Food For Thought

On January 10, the long awaited Chick-fil-a opened just outside Dripping Springs creating much excitement for those looking for a new place to eat. However, for some students the opening of this chain restaurant brought only sour feelings. It is widely known that Chick-fil-a puts their money towards anti-LGBT organizations saying it goes against their religion. For senior Lily Sethre-Brink, these actions strongly affect where she puts her money.

“I refuse to eat at Chick-fil-a. I won’t give them my money,” she states. “Their CEO is very homophobic.”

Sethre-Brink doesn’t feel this way just because of the restaurant’s beliefs but because of their actions taken and the money they provide to certain organizations.

“There are allegations that they wouldn’t hire people that are gay,” she said, but although these allegations were proven false the senior “doesn’t necessarily agree with the evidence they have for that.”

However, Sethre-Brink isn’t one to go around hating on restaurants, and even says that she thinks that their chicken tastes great, but when it comes to social issues, she has to do things that won’t affect people negatively.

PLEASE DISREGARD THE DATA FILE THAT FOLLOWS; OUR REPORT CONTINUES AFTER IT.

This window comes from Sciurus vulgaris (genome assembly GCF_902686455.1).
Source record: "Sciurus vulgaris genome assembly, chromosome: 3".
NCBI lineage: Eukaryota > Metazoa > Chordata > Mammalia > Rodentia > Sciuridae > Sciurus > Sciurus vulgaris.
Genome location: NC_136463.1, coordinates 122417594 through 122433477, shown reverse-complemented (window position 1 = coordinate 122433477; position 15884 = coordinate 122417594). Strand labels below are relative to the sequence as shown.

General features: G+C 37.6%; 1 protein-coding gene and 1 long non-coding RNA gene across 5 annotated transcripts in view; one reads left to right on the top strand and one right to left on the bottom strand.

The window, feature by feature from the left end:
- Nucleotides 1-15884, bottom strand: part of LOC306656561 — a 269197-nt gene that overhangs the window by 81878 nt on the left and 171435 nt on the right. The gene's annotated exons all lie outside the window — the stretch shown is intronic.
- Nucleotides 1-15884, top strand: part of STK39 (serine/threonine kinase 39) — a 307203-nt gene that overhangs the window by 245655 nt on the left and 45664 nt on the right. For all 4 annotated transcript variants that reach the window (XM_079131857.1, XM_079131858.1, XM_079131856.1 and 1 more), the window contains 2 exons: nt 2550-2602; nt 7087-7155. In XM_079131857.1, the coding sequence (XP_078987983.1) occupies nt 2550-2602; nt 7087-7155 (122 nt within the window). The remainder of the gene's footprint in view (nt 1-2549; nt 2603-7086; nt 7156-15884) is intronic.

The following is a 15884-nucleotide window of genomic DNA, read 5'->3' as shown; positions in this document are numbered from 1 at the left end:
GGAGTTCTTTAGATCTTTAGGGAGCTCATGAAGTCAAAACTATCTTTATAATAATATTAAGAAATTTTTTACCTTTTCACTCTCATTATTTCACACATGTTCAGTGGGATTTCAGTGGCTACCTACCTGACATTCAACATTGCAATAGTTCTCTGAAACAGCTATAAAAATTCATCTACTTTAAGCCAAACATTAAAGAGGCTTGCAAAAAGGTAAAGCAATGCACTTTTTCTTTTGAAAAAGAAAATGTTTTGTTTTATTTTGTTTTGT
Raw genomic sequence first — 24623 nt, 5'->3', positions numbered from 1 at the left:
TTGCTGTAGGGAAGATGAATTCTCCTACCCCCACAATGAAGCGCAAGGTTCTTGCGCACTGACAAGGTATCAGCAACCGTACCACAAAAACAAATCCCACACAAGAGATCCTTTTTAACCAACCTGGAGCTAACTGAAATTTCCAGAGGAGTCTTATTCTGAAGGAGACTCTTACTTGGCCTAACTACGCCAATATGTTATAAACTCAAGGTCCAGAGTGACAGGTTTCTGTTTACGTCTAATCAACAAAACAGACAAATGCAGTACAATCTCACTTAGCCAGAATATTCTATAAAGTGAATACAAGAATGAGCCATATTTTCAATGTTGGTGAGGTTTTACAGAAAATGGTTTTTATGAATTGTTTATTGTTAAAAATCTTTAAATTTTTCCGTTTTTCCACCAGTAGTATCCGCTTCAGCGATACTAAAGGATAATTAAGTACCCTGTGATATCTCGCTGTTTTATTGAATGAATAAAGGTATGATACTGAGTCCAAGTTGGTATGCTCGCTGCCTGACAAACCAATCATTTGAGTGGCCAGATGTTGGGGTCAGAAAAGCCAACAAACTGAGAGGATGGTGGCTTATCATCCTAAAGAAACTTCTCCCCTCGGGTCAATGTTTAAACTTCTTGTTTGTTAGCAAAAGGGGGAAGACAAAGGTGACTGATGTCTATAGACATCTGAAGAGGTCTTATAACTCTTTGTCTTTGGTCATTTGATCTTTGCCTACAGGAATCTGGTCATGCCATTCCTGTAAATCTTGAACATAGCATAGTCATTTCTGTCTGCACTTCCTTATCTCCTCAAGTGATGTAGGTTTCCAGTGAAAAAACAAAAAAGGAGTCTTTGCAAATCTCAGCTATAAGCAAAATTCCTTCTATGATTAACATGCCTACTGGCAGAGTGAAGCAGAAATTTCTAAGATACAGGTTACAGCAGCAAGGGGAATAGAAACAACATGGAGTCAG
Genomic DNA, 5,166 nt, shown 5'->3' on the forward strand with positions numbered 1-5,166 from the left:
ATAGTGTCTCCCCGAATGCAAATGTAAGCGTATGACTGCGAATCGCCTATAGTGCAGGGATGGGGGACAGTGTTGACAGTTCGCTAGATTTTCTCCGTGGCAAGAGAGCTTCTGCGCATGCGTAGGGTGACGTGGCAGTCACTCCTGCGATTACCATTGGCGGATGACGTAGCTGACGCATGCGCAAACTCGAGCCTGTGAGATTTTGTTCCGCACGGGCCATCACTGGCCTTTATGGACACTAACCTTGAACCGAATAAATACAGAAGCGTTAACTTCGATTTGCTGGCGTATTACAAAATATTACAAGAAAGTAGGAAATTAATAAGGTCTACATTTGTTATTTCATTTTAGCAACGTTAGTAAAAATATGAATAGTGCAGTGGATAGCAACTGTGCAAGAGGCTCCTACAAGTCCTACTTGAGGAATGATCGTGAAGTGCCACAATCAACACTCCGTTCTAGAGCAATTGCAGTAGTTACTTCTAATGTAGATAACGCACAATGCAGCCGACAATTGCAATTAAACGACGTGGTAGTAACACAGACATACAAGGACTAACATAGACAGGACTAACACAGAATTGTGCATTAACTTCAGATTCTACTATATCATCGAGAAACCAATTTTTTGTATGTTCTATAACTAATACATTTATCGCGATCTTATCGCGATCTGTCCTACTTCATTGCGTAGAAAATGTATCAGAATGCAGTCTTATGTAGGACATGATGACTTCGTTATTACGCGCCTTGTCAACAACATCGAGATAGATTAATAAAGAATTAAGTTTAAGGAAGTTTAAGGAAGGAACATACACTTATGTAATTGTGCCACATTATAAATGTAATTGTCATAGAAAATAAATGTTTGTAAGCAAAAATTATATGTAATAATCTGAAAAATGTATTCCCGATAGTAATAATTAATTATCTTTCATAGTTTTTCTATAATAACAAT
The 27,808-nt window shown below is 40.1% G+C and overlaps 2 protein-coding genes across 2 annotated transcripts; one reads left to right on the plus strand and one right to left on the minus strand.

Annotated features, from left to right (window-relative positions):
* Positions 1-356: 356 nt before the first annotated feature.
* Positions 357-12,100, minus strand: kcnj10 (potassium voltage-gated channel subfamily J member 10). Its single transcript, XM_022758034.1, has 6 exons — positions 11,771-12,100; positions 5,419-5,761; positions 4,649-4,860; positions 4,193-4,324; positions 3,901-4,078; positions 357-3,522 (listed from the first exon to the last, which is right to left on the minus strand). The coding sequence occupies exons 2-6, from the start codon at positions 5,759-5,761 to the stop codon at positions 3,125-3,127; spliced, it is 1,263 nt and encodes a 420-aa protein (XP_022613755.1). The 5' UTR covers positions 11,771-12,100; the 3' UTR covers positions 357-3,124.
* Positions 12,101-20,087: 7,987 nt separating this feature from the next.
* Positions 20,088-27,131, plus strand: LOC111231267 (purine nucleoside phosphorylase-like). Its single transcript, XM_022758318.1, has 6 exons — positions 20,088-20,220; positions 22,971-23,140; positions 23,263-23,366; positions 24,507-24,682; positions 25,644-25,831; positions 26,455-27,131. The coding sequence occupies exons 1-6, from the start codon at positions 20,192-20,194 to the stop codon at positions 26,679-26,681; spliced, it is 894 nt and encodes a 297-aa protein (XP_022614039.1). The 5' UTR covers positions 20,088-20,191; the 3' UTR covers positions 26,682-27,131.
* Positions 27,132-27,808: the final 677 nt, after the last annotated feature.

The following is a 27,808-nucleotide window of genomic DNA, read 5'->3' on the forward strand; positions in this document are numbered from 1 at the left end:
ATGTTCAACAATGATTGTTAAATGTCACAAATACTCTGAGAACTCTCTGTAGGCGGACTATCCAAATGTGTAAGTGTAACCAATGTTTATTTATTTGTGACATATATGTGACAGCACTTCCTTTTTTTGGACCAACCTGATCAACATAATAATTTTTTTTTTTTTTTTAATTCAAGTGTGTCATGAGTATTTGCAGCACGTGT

“There are a lot of social issues that are discriminatory or that spew hate, and that’s not anything that I want to support,” she said. “[Nobody should] enforce their morals on another person.”

Although these are issues Sethre-Brink focuses on, for some students, like junior John Mihaly, these opinions do not really affect where he puts his money whether they agree with his views or not.

“There are more important things to be concerned about than a company’s affiliations,” he said.

Mihaly is sometimes a bit more concerned with a company and their religious affiliations.

However, for Mihaly, the Chick-fil-a controversy doesn’t affect him a lot. Although he does not mind people that have strong feelings towards the company, he suggests they should not put their money towards the company if that is how they feel.

“I think we have a lot bigger things to deal with than to get upset about someone who eats fried chicken,” Mihaly said.

For Lily Sethre-Brink, there are also much bigger problems to deal with as well, but starting with a company that highly promotes against a certain thing is just a start. It is easier to begin with the facts that are known.

“A much larger problem is child labor and average things like that, or not treating workers correctly,” she said. “That is a much larger problem, and it is sometimes harder to find out which company does that without really researching.”


Although Sethre-Brink and Mihaly have opposing views, in the end, they both think there are far larger problems to be focusing on concerning issues that go beyond the food world.

“That is something I could really use improvement on,” Sethre-Brink said, “knowing which companies are committing human rights abuses.”

Written by Jami Holms, Staff Writer

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